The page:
Functionalization of single-walled carbon nanotubes and their binding to cancer cells
Seyed Yazdan Madani1, Aaron Tan1, Miriam Dwek2, Alexander M Seifalian1,3
1UCL Centre for Nanotechnology and Regenerative Medicine, University College London, London, UK; 2Department of Molecular and Applied Biosciences, School of Life Sciences, University of Westminster, London, UK; 3Royal Free Hampstead NHS Trust Hospital, London, UK
Background: Single-walled carbon nanotubes (SWCNTs) have novel properties including their nanoscale size and ease of cellular uptake. This makes them useful for drug delivery, and their photo-thermal effects make them potentially useful in a wide range of applications, particularly the treatment of solid tumors. The poor solubility of SWCNTs has, however, been an issue that may potentially limit the utility of SWCNTs for cancer treatment. Functionalization of the surface of the tubes may be an approach to overcome this problem.
Methods: SWCNTs were refluxed in HNO3/H2SO4 (1:3) at 120°C for 120 minutes. Transmission electron microscopy (TEM), Fourier transform infrared spectroscopy (FTIR), contact angle measurements, and near infrared (NIR) light exposure were used to assess the functionalization process. The attachment of a carbohydrate-binding protein (lectin) labeled with fluorescein isothiocyanate to the functionalized SWCNTs enabled evaluation of the functionalization step via confocal microscopy. The lectin from Helix pomatia, (Helix pomatia agglutinin [HPA]), can detect changes in protein glycosylation associated with aggressive metastatic cancer. The interaction between the lectin HPA alone and HPA conjugated to the functionalized SWCNTs with human breast cancer cells (MCF-7) was measured using a quartz crystal microbalance biosensor.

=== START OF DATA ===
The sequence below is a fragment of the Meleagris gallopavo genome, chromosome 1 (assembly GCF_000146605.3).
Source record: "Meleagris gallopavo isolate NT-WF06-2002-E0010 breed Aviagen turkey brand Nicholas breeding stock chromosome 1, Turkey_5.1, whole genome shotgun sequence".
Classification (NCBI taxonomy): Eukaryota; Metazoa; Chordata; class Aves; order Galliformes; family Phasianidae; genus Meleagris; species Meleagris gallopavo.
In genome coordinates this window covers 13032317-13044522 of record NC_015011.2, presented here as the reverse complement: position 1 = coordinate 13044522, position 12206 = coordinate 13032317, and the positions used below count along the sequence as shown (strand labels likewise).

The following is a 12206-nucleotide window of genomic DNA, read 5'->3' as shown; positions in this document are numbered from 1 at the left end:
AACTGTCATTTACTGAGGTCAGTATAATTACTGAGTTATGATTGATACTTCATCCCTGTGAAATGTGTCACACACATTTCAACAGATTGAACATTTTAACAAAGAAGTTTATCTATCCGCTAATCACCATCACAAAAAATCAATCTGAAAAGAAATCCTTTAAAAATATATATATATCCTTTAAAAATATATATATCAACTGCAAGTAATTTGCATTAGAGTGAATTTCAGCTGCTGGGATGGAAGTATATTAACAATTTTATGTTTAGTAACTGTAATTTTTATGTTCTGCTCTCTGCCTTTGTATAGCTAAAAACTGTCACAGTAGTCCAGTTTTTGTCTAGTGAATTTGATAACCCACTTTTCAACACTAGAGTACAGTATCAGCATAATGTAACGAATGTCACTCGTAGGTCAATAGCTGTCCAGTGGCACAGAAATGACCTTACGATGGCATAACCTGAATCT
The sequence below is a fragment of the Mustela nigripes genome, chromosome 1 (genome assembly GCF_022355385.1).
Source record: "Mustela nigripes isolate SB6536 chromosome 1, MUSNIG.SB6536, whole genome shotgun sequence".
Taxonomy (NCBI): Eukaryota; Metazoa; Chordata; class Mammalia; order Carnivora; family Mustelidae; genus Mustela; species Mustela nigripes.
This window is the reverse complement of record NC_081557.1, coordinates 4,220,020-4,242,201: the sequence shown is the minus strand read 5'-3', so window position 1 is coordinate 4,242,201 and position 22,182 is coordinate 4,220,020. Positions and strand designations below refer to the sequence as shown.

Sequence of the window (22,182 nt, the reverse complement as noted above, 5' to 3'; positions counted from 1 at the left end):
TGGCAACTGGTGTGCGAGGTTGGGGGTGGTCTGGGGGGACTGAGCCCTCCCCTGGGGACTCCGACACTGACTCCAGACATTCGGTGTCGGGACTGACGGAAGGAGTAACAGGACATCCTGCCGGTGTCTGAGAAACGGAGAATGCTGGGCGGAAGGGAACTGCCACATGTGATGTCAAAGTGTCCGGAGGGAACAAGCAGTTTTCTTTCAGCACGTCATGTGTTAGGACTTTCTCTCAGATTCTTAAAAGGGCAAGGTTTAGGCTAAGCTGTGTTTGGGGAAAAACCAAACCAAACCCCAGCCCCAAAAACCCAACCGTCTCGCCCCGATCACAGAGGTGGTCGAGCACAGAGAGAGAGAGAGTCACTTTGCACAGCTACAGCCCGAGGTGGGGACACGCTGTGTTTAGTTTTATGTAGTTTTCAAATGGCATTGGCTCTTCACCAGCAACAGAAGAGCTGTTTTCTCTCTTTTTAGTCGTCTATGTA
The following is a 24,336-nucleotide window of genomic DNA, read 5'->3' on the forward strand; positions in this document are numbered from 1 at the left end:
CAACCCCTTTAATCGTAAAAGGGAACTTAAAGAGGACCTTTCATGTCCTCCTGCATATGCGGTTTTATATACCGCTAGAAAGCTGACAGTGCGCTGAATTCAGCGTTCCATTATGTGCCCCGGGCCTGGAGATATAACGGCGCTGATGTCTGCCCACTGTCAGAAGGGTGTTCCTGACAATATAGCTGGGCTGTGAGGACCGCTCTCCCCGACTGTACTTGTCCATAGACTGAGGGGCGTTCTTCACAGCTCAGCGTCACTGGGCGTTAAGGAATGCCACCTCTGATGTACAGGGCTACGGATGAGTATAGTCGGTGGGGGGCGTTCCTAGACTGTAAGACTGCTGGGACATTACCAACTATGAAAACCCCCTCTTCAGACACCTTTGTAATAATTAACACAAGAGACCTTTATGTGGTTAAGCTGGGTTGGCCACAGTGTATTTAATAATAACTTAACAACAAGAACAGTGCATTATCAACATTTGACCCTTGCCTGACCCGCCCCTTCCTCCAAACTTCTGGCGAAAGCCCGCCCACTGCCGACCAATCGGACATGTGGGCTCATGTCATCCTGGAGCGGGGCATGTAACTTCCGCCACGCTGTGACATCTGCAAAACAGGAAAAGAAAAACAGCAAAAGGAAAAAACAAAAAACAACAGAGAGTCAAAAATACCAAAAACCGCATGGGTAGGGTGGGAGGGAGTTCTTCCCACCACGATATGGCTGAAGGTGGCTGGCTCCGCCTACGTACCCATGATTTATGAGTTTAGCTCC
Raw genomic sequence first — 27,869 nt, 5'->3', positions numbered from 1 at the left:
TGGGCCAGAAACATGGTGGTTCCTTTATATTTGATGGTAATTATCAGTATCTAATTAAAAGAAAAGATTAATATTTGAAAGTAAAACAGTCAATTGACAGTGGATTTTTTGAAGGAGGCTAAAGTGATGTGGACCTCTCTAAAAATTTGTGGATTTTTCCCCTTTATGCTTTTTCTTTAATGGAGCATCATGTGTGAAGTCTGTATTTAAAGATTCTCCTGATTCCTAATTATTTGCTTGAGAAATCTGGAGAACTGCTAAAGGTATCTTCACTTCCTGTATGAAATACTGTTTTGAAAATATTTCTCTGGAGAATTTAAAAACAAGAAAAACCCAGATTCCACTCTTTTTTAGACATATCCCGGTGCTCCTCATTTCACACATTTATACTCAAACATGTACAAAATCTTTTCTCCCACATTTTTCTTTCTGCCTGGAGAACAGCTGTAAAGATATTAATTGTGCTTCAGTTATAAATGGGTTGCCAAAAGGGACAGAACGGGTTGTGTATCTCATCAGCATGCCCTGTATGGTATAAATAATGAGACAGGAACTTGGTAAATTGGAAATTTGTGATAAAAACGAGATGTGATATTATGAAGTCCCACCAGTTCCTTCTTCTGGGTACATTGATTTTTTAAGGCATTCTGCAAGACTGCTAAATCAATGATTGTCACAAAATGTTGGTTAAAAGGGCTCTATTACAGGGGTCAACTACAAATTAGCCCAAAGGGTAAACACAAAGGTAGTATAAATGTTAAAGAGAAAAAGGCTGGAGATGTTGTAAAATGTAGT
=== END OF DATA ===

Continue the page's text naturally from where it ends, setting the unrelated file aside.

Results: Following the functionalization process, TEM images showed a layer had formed on the surface of the SWCNTs. In the FTIR experiment, results illustrated the presence of the –COOH group on the functionalized SWCNTs. Contact angle measurements showed that upon functionalization the hydrophilicity of the SWCNTs increased. The temperature increase in the liquid (supernatant) surrounding the functionalized SWCNTs following exposure to light in the NIR (808 nm) was greater than for non-functionalized SWCNTs. The biosensor work showed that HPA binds with high affinity (nanomolar range) to human breast cancer cells; HPA-binding properties to MCF-7 cells were retained following conjugation to the functionalized SWCNTs.
Conclusion: Treating pure SWCNTs with HNO3/H2SO4 (1:3) at 120°C for 120 minutes is an effective method for functionalization of SWCNTs. HPA linked to SWCNTs is a suitable candidate for the delivery of the functionalized SWCNTs to cancer cells.
Keywords: SWCNT, HPA lectin, human breast cancer cells
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